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Hoffmann, R. A wiki for the life sciences where authorship matters. Nature Genetics (2008)

Distribution of cefpirome (HR 810) to exudate in the croton oil-induced rat granuloma pouch and its therapeutic effects on experimental infections in the pouch.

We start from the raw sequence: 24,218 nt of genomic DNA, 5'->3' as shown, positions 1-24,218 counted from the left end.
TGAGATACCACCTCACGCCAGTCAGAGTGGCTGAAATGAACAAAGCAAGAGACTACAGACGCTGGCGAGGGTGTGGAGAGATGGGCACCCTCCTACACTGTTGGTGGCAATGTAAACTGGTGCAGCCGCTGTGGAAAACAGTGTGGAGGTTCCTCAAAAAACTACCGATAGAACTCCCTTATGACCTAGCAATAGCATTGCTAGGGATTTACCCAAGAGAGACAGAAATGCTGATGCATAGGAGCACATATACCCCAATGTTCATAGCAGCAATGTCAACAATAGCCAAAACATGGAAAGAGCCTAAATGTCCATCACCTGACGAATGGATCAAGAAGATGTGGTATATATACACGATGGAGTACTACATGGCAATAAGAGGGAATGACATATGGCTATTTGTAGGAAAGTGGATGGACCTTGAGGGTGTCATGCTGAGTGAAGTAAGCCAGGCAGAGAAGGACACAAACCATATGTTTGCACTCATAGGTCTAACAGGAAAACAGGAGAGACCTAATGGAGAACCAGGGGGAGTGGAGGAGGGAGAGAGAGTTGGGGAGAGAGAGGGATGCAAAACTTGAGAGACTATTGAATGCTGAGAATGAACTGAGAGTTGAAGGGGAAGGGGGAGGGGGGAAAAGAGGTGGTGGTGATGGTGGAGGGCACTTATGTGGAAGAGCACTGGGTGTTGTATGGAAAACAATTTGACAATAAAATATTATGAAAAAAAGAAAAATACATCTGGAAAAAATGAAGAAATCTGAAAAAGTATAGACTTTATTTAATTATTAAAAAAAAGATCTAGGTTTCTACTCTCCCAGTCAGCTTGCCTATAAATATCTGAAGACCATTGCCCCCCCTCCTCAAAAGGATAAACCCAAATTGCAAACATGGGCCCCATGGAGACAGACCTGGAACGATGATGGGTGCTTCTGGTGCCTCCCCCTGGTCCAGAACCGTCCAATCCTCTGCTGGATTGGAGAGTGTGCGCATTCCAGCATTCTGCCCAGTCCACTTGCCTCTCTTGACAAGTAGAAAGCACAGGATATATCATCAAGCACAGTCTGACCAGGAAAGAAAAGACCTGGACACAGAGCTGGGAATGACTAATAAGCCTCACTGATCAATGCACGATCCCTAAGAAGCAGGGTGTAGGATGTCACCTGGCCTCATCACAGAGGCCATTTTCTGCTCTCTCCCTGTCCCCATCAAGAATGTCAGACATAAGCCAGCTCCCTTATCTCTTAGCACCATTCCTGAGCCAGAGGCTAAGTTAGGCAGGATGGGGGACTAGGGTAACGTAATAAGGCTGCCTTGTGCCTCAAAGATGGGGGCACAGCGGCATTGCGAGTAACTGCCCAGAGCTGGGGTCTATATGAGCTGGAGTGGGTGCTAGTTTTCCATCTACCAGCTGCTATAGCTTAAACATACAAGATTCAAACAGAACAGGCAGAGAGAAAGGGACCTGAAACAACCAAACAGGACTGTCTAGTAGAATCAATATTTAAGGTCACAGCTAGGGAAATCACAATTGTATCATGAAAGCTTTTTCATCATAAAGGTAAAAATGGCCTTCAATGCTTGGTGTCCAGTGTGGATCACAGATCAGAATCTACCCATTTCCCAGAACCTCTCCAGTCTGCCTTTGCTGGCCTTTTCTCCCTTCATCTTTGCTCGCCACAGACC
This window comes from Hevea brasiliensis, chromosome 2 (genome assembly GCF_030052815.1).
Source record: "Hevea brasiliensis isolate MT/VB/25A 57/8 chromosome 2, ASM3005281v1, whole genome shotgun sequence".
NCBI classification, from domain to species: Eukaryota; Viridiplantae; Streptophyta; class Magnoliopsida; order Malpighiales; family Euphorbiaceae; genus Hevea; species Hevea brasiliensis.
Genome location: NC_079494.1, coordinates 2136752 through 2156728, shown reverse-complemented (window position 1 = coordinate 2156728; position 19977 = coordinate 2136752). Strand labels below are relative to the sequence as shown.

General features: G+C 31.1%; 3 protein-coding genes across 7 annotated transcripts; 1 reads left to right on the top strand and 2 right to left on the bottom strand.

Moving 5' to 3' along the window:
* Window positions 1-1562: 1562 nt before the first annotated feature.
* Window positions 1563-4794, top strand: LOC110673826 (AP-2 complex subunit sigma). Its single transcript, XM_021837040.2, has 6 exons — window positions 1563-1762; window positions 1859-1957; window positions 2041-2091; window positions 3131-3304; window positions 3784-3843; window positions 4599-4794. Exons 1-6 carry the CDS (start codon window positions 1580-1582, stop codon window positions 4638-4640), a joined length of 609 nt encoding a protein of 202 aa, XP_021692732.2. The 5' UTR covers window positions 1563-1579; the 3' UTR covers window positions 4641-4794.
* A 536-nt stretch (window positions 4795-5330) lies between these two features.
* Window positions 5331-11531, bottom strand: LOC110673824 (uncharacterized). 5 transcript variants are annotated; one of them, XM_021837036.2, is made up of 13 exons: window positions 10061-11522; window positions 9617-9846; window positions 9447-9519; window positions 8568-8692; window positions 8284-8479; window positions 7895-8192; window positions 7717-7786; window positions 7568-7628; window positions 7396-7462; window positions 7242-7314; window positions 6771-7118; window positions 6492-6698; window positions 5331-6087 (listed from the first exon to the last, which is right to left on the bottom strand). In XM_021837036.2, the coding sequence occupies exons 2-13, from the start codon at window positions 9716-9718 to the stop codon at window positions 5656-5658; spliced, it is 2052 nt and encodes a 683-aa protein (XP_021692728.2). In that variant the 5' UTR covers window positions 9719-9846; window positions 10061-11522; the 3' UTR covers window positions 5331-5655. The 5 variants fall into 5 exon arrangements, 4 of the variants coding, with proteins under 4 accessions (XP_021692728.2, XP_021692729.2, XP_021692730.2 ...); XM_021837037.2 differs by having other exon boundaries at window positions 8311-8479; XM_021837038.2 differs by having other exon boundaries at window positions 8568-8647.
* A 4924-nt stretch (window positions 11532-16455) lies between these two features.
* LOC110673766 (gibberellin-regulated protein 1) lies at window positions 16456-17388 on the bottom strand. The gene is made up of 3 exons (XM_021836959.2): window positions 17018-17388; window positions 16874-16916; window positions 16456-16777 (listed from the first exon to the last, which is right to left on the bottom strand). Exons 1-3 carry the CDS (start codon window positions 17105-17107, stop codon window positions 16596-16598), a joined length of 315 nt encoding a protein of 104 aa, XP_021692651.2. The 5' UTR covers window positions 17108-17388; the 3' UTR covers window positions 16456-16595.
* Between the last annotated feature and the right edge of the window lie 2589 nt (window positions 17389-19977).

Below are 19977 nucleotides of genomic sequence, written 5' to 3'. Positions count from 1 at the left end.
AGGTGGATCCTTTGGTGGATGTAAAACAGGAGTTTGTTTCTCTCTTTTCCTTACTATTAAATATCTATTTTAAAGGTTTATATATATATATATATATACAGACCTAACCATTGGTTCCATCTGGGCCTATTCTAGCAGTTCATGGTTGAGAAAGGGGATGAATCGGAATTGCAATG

Therapeutic effects of intravenously administered cefpirome on experimental bacterial infections in croton oil-induced rat granuloma pouches were compared with those of ceftazidime, moxalactam, cefoperazone, and cefotaxime. Its pharmacokinetic profile in pouch exudate was also examined. Cefpirome showed bactericidal effects and long-lasting bacterial growth-inhibitory effects in granuloma pouches infected in Escherichia coli Ec-7, and its effects were almost equal to those of the other antibiotics. Against Pseudomonas aeruginosa TM-11 infection, cefpirome was more active than moxalactam, cefoperazone, and cefotaxime and comparable to ceftazidime. Cefpirome had the strongest activity against Staphylococcus aureus Smith infection among the five antibiotics, showing bactericidal effects and long-lasting bacterial growth-inhibitory effects. The level of cefpirome in pouch exudate peaked at 1 h after administration, with a value of 16.4 micrograms/ml, and declined in a pattern similar to that of ceftazidime. When compared in peak level, the exudate level of cefpirome was 1.8 to 2.6 times higher than the values of moxalactam, cefoperazone, and cefotaxime. The in vitro exudate protein binding of cefpirome was 8.8%, which was the lowest among the antibiotics used.[1]


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